Indian IT industry to create new biz models: Nasscom

News Posted - 2010-08-13, Last Updated - 2010-08-13

As US President Barack Obama signed the Border Security Bill into a law, Nasscom, the apex body representing the Indian software industry, proposed to create alternative business models in which new jobs can be created in India, than in the US. The leading Indian IT firms also emphasized that they were trying to come out with new models on how to contain the impact of fee increase.

The legislation nearly doubles the H-1B and L-1 visa application fee from the present level of about $2,300 to about $4,300 per application.

Nasscom, which protested against the 'discrimination' through the Indian government and various industry associations in the US, said if working in the US was becoming a pain, then the Indian IT industry would have to create new business models and bring the jobs back to India.

“Even though this will hardly have any impact on our revenues, our costs will certainly go up. To address this, we are looking at new business models, but that will take time,” Nasscom President Som Mittal said on Friday. He also said the US would continue to be the largest market for Indian IT industry. “Its share may go down but the quantum of business we are getting from them will and should remain large,” Mittal added.

Infosys Technologies, India's second largest software exporter, which derives over 66 per cent of its revenue from North America including the US, said the new business models would evolve over a period of time which would reduce the dependency on H-1B visas.

"The model will evolve over time around a model where we can do more works out of India. In this kind of scenario, customers will come to us. We are already seeing this happening in case of large clients who have captives here," said Kris Gopalakrishnan, CEO and MD of Infosys Technologies. He, however, said that the dependency on H-1B visa might not reduce completely, but it will certainly come down and we are already seeing this happening."

According to Nasscom, only 15-20 per cent of the effort (works) in the entire project life-cycle is done onsite. Most Indian IT firms hire people in the US on permanent basis, Indian resources are being sent to the US on a temporary basis. Out of a cap of 85,000 visas available this year, only 28,000 have been used by 26,000 companies across the world. "We are being made a scapegoat. This is trade and not immigration and hence, it needs free movement,” said Mittal.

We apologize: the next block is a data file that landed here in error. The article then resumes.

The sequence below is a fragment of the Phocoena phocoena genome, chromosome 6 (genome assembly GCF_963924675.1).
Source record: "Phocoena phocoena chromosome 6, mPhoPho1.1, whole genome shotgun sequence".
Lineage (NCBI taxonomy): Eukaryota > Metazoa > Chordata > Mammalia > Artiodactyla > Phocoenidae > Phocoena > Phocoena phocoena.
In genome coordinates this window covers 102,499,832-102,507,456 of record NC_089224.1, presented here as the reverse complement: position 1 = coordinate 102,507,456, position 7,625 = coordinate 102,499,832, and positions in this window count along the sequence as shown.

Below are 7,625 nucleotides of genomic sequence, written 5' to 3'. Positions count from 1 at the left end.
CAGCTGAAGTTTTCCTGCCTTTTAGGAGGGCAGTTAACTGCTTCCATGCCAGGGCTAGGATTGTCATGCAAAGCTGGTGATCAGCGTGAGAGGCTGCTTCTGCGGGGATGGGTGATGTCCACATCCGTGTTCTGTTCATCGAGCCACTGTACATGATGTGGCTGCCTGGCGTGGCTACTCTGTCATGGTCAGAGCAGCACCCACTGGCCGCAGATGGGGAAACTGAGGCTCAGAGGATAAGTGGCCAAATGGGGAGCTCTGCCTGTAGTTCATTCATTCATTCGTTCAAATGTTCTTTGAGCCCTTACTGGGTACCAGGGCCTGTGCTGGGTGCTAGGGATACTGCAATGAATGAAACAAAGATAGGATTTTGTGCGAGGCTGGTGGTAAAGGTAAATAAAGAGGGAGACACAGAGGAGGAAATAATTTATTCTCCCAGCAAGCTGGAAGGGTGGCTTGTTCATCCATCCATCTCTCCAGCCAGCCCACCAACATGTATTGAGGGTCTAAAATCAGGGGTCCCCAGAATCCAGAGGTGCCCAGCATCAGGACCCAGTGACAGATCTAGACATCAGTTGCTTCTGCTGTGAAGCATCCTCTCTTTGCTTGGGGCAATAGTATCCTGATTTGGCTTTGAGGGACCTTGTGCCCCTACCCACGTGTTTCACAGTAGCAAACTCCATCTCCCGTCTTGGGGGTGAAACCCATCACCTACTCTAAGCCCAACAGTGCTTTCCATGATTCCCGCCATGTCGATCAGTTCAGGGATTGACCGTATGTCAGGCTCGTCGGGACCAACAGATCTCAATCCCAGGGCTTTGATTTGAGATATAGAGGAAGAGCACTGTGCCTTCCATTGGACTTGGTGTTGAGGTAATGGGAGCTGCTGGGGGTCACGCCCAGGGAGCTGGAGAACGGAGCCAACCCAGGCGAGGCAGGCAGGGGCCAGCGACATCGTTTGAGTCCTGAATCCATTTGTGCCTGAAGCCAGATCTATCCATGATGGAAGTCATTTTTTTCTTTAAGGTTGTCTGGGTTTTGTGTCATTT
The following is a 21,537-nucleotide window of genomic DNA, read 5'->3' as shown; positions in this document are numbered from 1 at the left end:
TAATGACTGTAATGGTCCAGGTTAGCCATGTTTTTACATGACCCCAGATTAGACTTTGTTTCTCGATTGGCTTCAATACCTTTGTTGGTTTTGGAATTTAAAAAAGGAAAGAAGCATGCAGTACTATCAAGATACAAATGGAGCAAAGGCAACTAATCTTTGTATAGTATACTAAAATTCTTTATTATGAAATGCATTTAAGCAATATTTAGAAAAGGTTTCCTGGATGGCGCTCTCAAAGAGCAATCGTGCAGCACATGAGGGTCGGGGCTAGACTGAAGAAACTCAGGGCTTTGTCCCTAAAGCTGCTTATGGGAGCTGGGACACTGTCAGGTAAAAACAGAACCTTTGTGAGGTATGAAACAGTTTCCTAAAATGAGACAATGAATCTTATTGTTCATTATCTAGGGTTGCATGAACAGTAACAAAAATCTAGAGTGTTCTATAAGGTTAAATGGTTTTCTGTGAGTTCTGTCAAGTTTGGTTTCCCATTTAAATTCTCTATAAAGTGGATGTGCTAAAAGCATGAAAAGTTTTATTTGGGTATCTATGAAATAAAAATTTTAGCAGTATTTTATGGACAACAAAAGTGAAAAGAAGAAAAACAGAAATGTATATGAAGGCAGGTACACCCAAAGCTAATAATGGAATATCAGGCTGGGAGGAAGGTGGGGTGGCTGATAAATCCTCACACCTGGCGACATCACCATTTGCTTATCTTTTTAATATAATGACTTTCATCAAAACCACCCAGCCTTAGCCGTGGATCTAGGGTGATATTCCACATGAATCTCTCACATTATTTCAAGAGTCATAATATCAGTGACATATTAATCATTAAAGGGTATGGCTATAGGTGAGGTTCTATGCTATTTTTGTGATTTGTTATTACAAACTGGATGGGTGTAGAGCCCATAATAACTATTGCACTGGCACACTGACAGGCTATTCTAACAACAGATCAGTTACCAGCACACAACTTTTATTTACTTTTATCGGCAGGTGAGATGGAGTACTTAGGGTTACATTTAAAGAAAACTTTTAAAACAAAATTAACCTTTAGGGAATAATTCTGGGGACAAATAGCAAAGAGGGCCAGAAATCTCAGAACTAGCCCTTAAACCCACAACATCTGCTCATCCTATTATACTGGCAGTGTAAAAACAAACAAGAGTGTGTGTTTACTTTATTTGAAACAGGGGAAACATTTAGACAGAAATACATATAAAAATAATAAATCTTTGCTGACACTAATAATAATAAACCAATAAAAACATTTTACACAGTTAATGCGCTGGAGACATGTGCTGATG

Ganesh Natarajan, former chairman of Nasscom and Chief Executive Officer of Zensar Technologies, said: “The increase in the visa fee is not too drastic, it will have a few basis point impact on the margins. However, my concern is about the whole direction of the discussion. It is a recognised fact that the Indian IT industry has not been based on low skill sets.”

Meanwhile, expressing disappointment over the 'protectionist move' from the US, the Confederation of Indian Industry (CII) on Friday urged the US administration to reconsider the largely protectionist provisions in the Emergency Border Security Supplemental Appropriations Act. It said the legislation would burden Indian industry with additional costs, while being detrimental to the economic interests of both countries.

“In the absence of a social security agreement with the US, Indian industry already bears the brunt of double taxation while operating in the US economy. The hike in visa fees makes the business climate worse,” said Chandrajit Banerjee, director general, CII.

Incidentally, unlike all other countries including India, the US does not have a specific employment visa. This is the reason why H-1B visa has been used in the last two decades to fill this gap. Nasscom had been demanding before the US authorities to introduce a separate category of service visa, but in vain.

“We need a separate category of service visa because this issue keeps coming up and we have been discussing it with the US authorities for the last two years to introduce this service visa. Employment visas have been used by large number of US citizens to come to India to further their business interest,” said Mittal.

As per the H-1B visa guidelines, the US has stipulated a minimum salary. Besides, there are additional conditions like not displacing local workers and making all efforts to hire locally before petitioning an H-1B employee. The H-1B visa applied by Indian companies is closely related to the US employment scenario. In 2009, the top 10 Indian companies had filed for 4,555 visas, a mere 6 per cent of the total visas issued.

Source: BS 11/8/10